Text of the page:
Published: 08:43, 05 March 2021
| Updated: 09:06, 05 March 2021
A project which supports vulnerable people in crisis is in need of donations to help tackle child poverty.
The Hygiene Bank offers its help to a network of organisations, schools and services across Medway.
Emma and her team need help to target the issue of hygiene poverty in Medway
Emma Thomas started the project in November 2019 and is currently running it from her home in Cliffe Woods.
She said: "I work with the local community by collecting donations of new or unused toiletries and personal hygiene items. We are like a foodbank but for hygiene products.
"The products are then sorted and given out to a network of organisations, schools and services to support those who are vulnerable or struggling and find themselves in crisis."
Recently, Emma has launched a new initiative in conjunction with insurance firm Aviva.
The Aviva Community Fund backs small charities with forward-thinking ideas which could provide even more causes with vital support and resources.
Working with Emma, their mission is to end hygiene poverty based on the belief that hygiene is not a privilege and everyone deserves to feel clean.
According to government figures, there were 4.2 million UK children living in poverty in 2019.
That is estimated to be 30% of children in the country, or nine in every class of 30 pupils and that figure rises to nearly 45% for children with single parents.
A combination of coronavirus redundancies, income cuts and increased costs mean the UK's poorest families are getting poorer and the pandemic risks only worsening child poverty and inequality in the UK.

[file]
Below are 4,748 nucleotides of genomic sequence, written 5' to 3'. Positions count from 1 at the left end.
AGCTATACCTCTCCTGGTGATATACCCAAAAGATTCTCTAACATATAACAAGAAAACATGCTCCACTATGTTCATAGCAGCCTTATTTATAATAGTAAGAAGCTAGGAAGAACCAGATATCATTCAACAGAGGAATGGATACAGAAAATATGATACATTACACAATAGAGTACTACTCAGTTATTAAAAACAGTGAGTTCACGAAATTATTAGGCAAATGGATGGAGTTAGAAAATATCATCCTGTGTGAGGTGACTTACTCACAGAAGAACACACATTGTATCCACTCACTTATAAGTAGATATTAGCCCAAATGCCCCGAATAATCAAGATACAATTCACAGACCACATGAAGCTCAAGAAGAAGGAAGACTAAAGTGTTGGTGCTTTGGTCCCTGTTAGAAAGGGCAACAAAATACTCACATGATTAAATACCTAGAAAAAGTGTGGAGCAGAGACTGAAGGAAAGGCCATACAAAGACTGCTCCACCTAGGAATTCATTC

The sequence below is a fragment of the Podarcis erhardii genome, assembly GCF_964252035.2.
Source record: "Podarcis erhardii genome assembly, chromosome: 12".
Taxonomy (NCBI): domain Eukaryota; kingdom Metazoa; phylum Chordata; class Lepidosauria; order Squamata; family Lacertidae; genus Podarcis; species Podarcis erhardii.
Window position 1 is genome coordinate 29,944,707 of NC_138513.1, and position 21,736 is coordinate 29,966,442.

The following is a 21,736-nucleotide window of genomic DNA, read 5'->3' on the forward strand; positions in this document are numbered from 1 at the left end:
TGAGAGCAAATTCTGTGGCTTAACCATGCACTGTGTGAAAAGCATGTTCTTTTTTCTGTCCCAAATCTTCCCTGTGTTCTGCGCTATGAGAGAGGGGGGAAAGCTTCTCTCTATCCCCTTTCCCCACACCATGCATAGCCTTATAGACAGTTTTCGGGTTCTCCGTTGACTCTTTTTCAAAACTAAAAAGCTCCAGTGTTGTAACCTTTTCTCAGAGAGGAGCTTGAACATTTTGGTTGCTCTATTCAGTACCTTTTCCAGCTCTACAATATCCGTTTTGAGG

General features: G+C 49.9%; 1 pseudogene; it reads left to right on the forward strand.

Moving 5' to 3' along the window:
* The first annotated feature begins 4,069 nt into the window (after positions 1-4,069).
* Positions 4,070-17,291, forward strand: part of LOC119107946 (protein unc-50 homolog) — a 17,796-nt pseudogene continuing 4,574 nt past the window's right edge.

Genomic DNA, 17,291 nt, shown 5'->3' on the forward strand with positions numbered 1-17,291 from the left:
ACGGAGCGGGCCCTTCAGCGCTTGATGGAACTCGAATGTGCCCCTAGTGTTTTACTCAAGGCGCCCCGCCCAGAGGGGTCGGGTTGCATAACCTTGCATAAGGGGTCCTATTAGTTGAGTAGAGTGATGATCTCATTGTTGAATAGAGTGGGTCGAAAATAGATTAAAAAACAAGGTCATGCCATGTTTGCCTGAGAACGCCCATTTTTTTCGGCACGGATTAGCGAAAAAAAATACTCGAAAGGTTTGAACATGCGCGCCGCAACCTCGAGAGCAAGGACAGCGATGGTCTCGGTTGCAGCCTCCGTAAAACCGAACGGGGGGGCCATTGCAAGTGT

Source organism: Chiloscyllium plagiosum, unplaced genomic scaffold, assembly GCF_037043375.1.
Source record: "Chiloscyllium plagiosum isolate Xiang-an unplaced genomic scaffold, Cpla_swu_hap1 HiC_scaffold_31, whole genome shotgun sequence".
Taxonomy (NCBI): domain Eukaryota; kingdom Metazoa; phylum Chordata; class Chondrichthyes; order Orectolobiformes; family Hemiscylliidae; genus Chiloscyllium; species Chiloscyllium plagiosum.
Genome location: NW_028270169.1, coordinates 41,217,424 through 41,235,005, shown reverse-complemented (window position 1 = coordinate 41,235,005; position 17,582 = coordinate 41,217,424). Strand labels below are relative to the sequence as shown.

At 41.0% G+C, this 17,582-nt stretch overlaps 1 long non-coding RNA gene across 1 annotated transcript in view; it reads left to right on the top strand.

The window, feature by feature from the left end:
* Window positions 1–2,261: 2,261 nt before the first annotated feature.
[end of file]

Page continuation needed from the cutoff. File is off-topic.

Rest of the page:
Emma said: "We are trying to raise much-needed funds to purchase hygiene essentials, fill gaps in public donations and enable us to extend our schools' partnership and support more local disadvantaged children and families in crisis.
"Targeting and alleviating the rising issue of child poverty is at the heart of what we do, and we are starting to make a difference but we need extra support to be able to do more.
"Working with Aviva is another fundraising avenue, their platform helps us raise our profile so local people know more about us and how they can help.
"Aviva also give their staff £25 vouchers that they can donate to a charity of their choice so that really helps too. Aviva's project has helped us get our message out there more."
Last year, Emma and her team distributed 8.7 tonnes of donated products to local people.
The hygiene bank is the only project of its type in Medway and covers all of the Towns.
Emma added: "We have plans for vast growth in 2021 which will enable us to cope with increased demand for our services and extend our reach but we need additional support.
"We are a totally self-funded project and need support in order to make the project with Aviva a success.
"Our charity ethos is give local, help local, so everything donated or raised goes to help local people in Medway."
Hygiene Poverty can mean having to put a dirty nappy back on your baby because you cannot afford a new one; washing your hair, body and clothes in the same washing up liquid used for the dishes; or staying indoors because you cannot afford period protection.
A donation of £5 will help purchase a selection of hygiene basics that for so many are now out of reach luxuries.
The project also accepts donations of new or unused toiletries and personal hygiene items, like a foodbank but for hygiene products.
So far £1,342 out of their £2,000 target has been raised. If you are able to donate you can find out how too, here.